• Like
Reactions: jpmcwjr

jpmcwjr

Moderator
Staff member
May 12, 2015
22,282
21,403
Carmel Valley, CA
Per the article: "The proper RH of pipe tobacco is only around 10-14%." This seems off to me because 1) in most areas the average RH in the atmosphere is much higher, and 2) RH refers to atmospheric moisture, not moisture in a solid (which is "moisture content"). I have read that the moisture content of pipe tobacco should be around 18-22%. So, about 1/5 of its weight is water.
The first sentence is so wrong it's criminal. 10-14% is the moisture content; RH @70º would be a range of perhaps 60-80% RH. There are tables showing conversions, but my example is made up.
In any case, the article is still very helpful. The RH where I live is very low, and I have some spritzing to do. I have been sealing my tobacco in mylar bags, but have a pound of flake in one of those hinged and gasketed glass jars that's become downright crispy in just a year.
Not a surprise, and not confirmation that bail tops are poor containers for tobacco: They are quite good except for l/t storage, but also if used for a bowl full a few times a week or more.

Thing is, every time you open the top, the air, starting at, say 75% RH, is replaced by air that's 30% RH. Before long if jar is opened frequently, the RH of the tobacco drops pretty quick. And a year is a long time!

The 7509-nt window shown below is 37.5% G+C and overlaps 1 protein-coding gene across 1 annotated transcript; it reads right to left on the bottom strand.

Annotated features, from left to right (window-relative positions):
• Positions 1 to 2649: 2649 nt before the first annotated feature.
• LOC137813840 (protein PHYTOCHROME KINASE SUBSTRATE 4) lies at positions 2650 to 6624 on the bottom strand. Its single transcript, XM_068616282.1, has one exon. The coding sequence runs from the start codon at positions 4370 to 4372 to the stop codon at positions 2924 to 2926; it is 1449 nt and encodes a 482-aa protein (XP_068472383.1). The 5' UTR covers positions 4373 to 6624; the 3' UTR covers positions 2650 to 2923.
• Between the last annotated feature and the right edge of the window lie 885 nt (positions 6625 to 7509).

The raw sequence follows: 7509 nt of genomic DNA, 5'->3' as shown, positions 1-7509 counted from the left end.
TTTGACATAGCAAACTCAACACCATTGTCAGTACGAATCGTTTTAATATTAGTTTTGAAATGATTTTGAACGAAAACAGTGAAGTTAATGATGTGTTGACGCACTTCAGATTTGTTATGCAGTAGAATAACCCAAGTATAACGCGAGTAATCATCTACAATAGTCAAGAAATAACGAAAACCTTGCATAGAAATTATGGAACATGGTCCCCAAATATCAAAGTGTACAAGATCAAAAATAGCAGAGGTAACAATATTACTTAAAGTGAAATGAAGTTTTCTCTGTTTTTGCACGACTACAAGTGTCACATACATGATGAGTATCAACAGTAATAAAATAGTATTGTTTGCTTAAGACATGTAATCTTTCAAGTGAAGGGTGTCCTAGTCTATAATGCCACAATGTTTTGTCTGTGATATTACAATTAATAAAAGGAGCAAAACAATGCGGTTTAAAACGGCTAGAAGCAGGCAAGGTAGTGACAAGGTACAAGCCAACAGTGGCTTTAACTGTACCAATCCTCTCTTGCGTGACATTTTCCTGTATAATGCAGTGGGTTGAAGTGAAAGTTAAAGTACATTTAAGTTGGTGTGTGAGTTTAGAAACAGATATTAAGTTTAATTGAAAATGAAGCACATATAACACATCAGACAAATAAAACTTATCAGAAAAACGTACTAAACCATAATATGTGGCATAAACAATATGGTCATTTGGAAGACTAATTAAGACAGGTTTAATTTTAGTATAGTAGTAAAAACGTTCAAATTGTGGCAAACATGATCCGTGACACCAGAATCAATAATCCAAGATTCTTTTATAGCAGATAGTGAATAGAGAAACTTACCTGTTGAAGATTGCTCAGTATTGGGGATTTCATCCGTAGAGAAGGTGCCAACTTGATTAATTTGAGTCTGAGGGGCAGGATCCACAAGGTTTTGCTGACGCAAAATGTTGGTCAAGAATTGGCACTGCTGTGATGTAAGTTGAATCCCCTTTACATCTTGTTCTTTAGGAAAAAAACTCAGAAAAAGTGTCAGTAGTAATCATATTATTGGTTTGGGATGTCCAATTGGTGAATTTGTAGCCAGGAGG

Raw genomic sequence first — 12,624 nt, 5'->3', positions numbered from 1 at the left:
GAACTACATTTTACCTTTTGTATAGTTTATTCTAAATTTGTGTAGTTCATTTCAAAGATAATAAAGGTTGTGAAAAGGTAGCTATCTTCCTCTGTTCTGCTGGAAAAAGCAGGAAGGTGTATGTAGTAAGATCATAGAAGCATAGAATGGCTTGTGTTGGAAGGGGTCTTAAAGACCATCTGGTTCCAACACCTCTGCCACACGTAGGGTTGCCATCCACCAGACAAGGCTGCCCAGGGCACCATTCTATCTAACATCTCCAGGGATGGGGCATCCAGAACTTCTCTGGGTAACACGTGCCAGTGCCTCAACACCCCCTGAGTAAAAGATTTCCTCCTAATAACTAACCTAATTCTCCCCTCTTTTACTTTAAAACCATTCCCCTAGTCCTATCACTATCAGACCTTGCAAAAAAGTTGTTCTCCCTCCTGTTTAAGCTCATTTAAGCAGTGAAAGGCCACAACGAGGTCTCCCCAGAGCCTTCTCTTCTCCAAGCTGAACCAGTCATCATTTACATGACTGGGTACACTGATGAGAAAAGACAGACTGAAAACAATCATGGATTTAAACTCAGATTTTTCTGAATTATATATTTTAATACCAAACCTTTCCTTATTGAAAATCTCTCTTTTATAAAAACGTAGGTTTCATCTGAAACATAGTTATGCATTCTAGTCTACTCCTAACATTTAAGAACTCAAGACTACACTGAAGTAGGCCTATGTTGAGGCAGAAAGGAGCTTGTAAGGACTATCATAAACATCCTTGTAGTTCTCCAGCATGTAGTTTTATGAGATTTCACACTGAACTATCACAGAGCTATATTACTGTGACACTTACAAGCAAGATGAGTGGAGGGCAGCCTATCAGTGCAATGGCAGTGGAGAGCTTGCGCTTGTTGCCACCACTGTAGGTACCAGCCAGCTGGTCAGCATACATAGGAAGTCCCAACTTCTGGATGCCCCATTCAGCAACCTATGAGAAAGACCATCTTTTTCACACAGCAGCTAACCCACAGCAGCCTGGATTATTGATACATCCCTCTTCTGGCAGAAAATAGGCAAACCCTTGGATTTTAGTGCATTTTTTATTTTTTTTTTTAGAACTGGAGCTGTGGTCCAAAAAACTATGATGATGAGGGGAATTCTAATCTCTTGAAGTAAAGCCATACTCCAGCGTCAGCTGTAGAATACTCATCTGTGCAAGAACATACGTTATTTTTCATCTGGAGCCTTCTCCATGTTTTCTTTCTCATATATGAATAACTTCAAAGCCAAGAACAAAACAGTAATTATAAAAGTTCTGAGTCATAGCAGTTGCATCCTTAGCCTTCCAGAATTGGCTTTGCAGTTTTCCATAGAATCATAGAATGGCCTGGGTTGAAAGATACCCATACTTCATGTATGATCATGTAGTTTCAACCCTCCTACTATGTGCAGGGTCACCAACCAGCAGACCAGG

DrHoo

Lurker
Sep 13, 2022
2
0
I prefer tobacco on the dryer side and will only risk rehydration if I have several ounces; enough to absorb moisture. I spread it out on brown paper and give it the finest mist of distilled water, then leave it for a day or two and put it back in the jar only when I'm sure it isn't too wet. My grandad smoked Sir Walter Raleigh all day and seldom let a can go dry buy, when he did, he put a small slice of apple in the can and left it till he was satisfied. I've never tried that but it worked for him.
 
Sep 4, 2022
34
71
35
Hercules
We’ve had a crazy hot summer where I live, and my tobacco is in the garage which is insulated and I open the door so it’s fairly conditioned, but still not ideal. I’ve been breathing into tins and bags and it’s worked surprisingly well. Some are noticeably more moist.
 

vates

Starting to Get Obsessed
Sep 16, 2019
213
266


Alright, it worked like a charm!

First impressions upon opening the tray: the smell is divine!

These coins of Peterson SR 2018 which were on the verge of crumbling into dust are now better than new.
Two days would've been enough for my needs probably.

Additional observations:
- new IKEA trays hold their seal really tight;
- slightly peated sherry finished Islay single malts probably work better than purified water ;)
 

hyperstar

Starting to Get Obsessed
Jun 10, 2022
129
285
Formosa, Taiwan
Wow. I've never thought you can use tray sealers to hydrate tobaccos. What a great improvement.

The combinations between Peated whisky and English blend tobaccos are truly amazing.

Smoke first, then drink your whisky. The peated flavor will be erase by tobacco, making the whisky sweeter. Yet, when you breathe out through your nose. The original flavor will come back again.
 
  • Like
Reactions: vates